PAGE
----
Witnessing wills through car windows and over back fences are among the creative ways lawyers are helping clients to get their affairs in order during the COVID-19 crisis.
More people are wanting to create or change their wills or powers of attorney in response to the deadly pandemic, Melbourne lawyers say.
“We’re grappling at the moment with a lot of clients who want to put wills and powers of attorney in place urgently because they’re worried about the potential impacts of COVID-19,” Arnold Bloch Leibler partner Christine Fleer said.
Lawyer Kathy Wilson has been witnessing wills for her clients through car windows. Credit:Justin McManus
In Victoria, at least two people have to witness and sign a will in the physical presence of the person making it.
Two witnesses are also needed to appoint someone with powers of attorney. One must be a lawyer, medical practitioner or other qualified witness and neither can be a relative.
But the limits on reasons people can leave home, restrictions on the number of people they can be out with, and the need for older people to self-isolate to protect themselves have made the act of signing and witnessing the crucial documents difficult.
“It can be a challenge for some people who are over 70 and are self-isolating and don’t know their neighbours very well. It can be a great challenge for them,” Law Institute of Victoria accredited specialist in wills and estates Kathy Wilson said.
State Attorney-General Jill Hennessy has flagged changes to allow alternative ways for people to sign legal documents, but in the meantime, “we have to think outside the square a bit”, Ms Wilson said.
Based in Deepdene in Melbourne’s east, she said she had met clients in their cars and witnessed documents through the car window.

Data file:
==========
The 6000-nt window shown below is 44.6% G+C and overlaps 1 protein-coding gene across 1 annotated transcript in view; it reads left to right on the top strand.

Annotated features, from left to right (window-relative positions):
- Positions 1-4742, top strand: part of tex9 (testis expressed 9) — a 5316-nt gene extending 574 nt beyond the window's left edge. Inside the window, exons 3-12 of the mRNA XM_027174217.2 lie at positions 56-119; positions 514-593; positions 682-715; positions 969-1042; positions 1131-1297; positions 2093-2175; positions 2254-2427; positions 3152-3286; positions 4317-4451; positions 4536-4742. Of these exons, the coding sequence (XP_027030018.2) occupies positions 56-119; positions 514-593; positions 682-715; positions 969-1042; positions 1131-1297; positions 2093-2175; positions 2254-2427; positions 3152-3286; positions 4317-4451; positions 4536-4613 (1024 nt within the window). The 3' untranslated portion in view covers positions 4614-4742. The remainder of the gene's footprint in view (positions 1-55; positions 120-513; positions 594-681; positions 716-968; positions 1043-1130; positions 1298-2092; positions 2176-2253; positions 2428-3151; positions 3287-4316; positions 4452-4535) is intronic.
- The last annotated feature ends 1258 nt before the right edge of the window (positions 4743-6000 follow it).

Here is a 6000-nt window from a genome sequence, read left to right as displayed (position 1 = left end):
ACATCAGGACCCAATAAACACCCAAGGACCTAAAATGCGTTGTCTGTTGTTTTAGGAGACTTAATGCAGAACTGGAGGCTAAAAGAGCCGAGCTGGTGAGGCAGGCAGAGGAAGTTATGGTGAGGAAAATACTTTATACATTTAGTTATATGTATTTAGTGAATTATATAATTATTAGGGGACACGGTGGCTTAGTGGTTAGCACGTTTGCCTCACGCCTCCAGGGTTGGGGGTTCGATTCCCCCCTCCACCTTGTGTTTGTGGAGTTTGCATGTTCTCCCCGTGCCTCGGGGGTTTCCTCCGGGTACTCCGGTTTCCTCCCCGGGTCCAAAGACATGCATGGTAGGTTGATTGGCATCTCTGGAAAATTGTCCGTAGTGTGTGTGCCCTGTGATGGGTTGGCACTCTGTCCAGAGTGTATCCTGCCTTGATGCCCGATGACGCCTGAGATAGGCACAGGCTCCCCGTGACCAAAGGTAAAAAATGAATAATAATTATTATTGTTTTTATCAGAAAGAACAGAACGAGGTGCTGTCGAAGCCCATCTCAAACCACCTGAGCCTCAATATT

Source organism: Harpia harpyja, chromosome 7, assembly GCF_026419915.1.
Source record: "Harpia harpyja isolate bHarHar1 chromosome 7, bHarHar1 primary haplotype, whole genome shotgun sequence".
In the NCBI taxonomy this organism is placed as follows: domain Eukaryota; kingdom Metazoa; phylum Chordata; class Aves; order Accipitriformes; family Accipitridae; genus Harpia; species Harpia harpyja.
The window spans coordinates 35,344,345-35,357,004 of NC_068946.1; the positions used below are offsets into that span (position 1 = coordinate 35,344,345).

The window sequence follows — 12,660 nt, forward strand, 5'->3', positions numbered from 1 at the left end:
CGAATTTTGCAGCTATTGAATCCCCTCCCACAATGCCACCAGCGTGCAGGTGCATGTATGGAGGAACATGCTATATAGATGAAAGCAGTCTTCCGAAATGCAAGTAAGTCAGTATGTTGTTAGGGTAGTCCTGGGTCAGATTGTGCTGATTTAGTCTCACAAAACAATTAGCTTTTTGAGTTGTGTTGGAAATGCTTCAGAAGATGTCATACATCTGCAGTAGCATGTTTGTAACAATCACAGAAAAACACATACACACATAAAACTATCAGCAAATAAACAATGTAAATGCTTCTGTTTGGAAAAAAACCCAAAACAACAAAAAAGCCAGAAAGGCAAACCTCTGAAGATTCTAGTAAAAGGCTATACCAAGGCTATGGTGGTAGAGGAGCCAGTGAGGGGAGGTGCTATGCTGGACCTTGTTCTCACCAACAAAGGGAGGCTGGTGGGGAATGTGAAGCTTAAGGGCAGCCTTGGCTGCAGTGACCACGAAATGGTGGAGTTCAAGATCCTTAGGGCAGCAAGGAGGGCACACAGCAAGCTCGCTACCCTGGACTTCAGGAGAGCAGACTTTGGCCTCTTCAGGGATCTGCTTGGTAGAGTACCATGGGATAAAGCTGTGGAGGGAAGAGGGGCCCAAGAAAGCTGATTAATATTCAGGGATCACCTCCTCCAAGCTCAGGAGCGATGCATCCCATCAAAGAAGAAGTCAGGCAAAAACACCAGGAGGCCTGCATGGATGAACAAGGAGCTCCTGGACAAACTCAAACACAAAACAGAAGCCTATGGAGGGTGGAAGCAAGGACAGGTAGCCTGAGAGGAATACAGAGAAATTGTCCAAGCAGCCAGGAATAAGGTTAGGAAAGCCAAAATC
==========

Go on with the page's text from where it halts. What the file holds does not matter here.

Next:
Clients have been encouraged to get their neighbours to witness over the back fence, while Ms Wilson knows of a lawyer who witnessed documents for a client quarantined in hospital through a glass window into their room.
Ms Wilson had a new client in a nursing home and after talking through options to get their documents witnessed, found out another resident was a justice of the peace and used them. The JP has since become a “very popular” member of the facility.
"It's a reminder to people that the virus does attack people of all ages and there is no point thinking it doesn’t matter, it’s never going to happen to me, I don’t need a will or power of attorney," Ms Wilson said.
The Law Institute of Victoria has called on the state government to clarify that lawyers are an essential service and to amend legislation to allow signing of documents to occur over video-conferencing during the pandemic.
“Wills take a lot of judgment from the practitioner because we need to assess whether the client has capacity and whether the client is influenced. A video call doesn’t prevent you from doing that for our clients, who we know well,” Ms Fleer said.
Ms Wilson supported the introduction of video witnessing, but only as a short-term and emergency measure, cautioning that it could be difficult to judge if a client was unduly influenced or pressured.
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“A lawyer’s duty is to satisfy themselves one way or another a person is freely making the will. There are increasing instances of financial elder abuse, and preparation of wills is one area where elderly people are very vulnerable,” she said.
Ms Hennessy confirmed that the provision of legal services, including those related to wills and powers of attorney, was a necessary service.
“We are considering options to enable alternative methods to finalise legal documents that currently require execution in person,” she said.
“We are working closely with the legal sector to ensure support is still available for Victorians seeking legal advice, including issues arising from coronavirus.”
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